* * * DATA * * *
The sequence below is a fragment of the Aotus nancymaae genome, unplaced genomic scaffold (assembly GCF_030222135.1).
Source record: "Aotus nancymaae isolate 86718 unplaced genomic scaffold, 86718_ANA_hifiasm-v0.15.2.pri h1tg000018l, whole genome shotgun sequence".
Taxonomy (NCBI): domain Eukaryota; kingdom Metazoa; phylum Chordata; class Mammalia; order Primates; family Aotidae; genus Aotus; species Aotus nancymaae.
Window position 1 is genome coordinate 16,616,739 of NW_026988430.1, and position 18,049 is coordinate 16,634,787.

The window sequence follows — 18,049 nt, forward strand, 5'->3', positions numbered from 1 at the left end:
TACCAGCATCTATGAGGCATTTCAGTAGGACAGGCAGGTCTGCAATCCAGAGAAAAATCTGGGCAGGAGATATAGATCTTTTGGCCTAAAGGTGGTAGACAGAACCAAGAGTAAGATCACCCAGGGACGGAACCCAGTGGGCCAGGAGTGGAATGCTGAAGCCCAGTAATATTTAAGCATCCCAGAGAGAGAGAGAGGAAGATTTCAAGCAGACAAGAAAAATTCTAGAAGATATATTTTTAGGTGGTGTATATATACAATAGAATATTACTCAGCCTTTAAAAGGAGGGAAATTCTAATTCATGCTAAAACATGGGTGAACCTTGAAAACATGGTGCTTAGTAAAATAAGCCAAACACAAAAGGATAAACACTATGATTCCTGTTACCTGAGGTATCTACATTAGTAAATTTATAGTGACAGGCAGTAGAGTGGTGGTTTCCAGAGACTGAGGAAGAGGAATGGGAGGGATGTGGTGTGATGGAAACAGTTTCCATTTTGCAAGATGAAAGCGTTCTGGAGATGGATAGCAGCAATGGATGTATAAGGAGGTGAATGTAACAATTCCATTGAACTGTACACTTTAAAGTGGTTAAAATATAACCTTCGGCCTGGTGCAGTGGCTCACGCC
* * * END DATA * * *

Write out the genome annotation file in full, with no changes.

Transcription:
The sequence below is a fragment of the Aotus nancymaae genome, unplaced genomic scaffold (assembly GCF_030222135.1).
Source record: "Aotus nancymaae isolate 86718 unplaced genomic scaffold, 86718_ANA_hifiasm-v0.15.2.pri h1tg000018l, whole genome shotgun sequence".
Taxonomy (NCBI): domain Eukaryota; kingdom Metazoa; phylum Chordata; class Mammalia; order Primates; family Aotidae; genus Aotus; species Aotus nancymaae.
Window position 1 is genome coordinate 16,616,739 of NW_026988430.1, and position 18,049 is coordinate 16,634,787.

The window sequence follows — 18,049 nt, forward strand, 5'->3', positions numbered from 1 at the left end:
TACCAGCATCTATGAGGCATTTCAGTAGGACAGGCAGGTCTGCAATCCAGAGAAAAATCTGGGCAGGAGATATAGATCTTTTGGCCTAAAGGTGGTAGACAGAACCAAGAGTAAGATCACCCAGGGACGGAACCCAGTGGGCCAGGAGTGGAATGCTGAAGCCCAGTAATATTTAAGCATCCCAGAGAGAGAGAGAGGAAGATTTCAAGCAGACAAGAAAAATTCTAGAAGATATATTTTTAGGTGGTGTATATATACAATAGAATATTACTCAGCCTTTAAAAGGAGGGAAATTCTAATTCATGCTAAAACATGGGTGAACCTTGAAAACATGGTGCTTAGTAAAATAAGCCAAACACAAAAGGATAAACACTATGATTCCTGTTACCTGAGGTATCTACATTAGTAAATTTATAGTGACAGGCAGTAGAGTGGTGGTTTCCAGAGACTGAGGAAGAGGAATGGGAGGGATGTGGTGTGATGGAAACAGTTTCCATTTTGCAAGATGAAAGCGTTCTGGAGATGGATAGCAGCAATGGATGTATAAGGAGGTGAATGTAACAATTCCATTGAACTGTACACTTTAAAGTGGTTAAAATATAACCTTCGGCCTGGTGCAGTGGCTCACGCC